The oval shape of rooms in the White House was chosen to accommodate an elaborately formal greeting ceremony known as a “Levee.” The ceremony was borrowed from the royal courts of England and France.
The White House Historical Association explains how it worked in America.
“The levee, a tradition borrowed from the English court, was a formal occasion to allow men of prominence to meet the president. Replete with formal dress, silver buckles, and powdered hair, the event was a stiff public ceremony almost military in its starkness. Invited guests entered the room and walked over to the president standing before the fireplace and bowed as a presidential aide made a low announcement of their names. The visitor then stepped back to his place. After fifteen minutes the doors were closed and the group would have assembled in a circle. The president would then walk around the circle, addressing each man by his name from memory with some pleasantry or studied remark of congratulation, which might have a political connotation. He bowed, but never shook hands. When he had rounded the circle, the president returned to his place before the mantel and stood until, at a signal from an aide, the guests went to him, one by one, bowed without saying anything, and left the room.”
The Oval Rooms of the White House Residence
George Washington ordered the bowed walls that characterize the three oval shaped rooms on the South side of the White House residence: the Diplomatic Reception Room, the Blue Oval room on the State Floor and the Yellow Oval Room on the third floor for Levee ceremonies.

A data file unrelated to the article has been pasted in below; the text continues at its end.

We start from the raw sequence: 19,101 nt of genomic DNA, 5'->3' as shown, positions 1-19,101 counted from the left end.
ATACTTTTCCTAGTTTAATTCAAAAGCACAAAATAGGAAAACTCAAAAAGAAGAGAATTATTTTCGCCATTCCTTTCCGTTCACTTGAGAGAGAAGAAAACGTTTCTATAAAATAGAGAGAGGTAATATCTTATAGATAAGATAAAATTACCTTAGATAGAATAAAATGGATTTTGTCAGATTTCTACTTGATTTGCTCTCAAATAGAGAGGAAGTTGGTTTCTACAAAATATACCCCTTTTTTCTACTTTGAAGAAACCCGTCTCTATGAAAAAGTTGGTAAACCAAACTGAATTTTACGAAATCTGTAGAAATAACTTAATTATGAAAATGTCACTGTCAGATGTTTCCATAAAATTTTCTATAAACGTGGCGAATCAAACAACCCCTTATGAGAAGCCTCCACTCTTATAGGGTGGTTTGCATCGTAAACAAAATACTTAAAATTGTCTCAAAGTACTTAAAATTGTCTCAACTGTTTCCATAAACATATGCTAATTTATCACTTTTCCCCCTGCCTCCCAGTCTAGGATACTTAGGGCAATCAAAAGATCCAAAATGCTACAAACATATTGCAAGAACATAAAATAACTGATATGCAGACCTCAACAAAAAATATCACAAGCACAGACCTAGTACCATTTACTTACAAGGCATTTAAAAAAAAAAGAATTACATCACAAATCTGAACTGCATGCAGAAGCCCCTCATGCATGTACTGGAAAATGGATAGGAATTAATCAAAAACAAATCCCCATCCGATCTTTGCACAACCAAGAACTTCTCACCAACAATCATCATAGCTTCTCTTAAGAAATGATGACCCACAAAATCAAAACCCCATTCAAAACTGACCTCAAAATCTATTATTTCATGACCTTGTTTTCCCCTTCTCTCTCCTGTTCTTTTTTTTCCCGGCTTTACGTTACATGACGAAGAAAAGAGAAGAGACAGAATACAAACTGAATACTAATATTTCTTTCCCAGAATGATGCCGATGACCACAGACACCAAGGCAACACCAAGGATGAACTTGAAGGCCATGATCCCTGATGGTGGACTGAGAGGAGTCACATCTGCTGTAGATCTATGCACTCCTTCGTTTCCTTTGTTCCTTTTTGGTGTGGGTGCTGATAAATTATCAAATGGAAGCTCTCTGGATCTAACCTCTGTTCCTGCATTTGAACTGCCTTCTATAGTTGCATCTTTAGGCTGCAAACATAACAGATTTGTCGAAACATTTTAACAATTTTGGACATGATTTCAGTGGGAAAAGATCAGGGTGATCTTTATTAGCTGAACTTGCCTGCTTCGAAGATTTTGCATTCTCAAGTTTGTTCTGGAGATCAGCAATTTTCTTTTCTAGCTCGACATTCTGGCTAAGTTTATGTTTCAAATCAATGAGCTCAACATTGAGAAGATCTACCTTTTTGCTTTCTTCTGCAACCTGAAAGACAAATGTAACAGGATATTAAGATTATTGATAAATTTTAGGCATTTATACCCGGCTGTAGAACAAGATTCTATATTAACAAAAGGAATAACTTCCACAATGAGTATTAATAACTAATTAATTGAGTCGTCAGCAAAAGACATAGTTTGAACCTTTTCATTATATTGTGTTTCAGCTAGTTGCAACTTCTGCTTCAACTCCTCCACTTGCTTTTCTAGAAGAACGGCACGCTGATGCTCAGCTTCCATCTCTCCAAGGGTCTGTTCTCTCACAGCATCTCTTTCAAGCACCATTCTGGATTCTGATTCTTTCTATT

But, the Levee ceremony was only briefly used. The practice was not loved by John Adams, the White House’s first resident. While Adams accepted the reasoning behind the Levee, an efficient way to grant wider access to the President in a manner consistent with his station, he didn’t disguise his personal distaste for it. In a letter to his wife Abigail, Adams said simply: “I hate Levees.”
The Most Famous Oval of All
The Levee was promptly abolished by Thomas Jefferson, who saw the ritualized grander of the ceremony as uncomfortably close to the trappings of monarchy from which the young nation had just fought a revolution to divorce itself. The oval shape nevertheless was reprised in the design of the iconic President’s office when the West Wing was built in 1909. The shape of the Oval Office serves no formal purpose except as a homage to the oval rooms of the White House residence, reinforcing the sense of awe for the power wielded within its cornerless walls.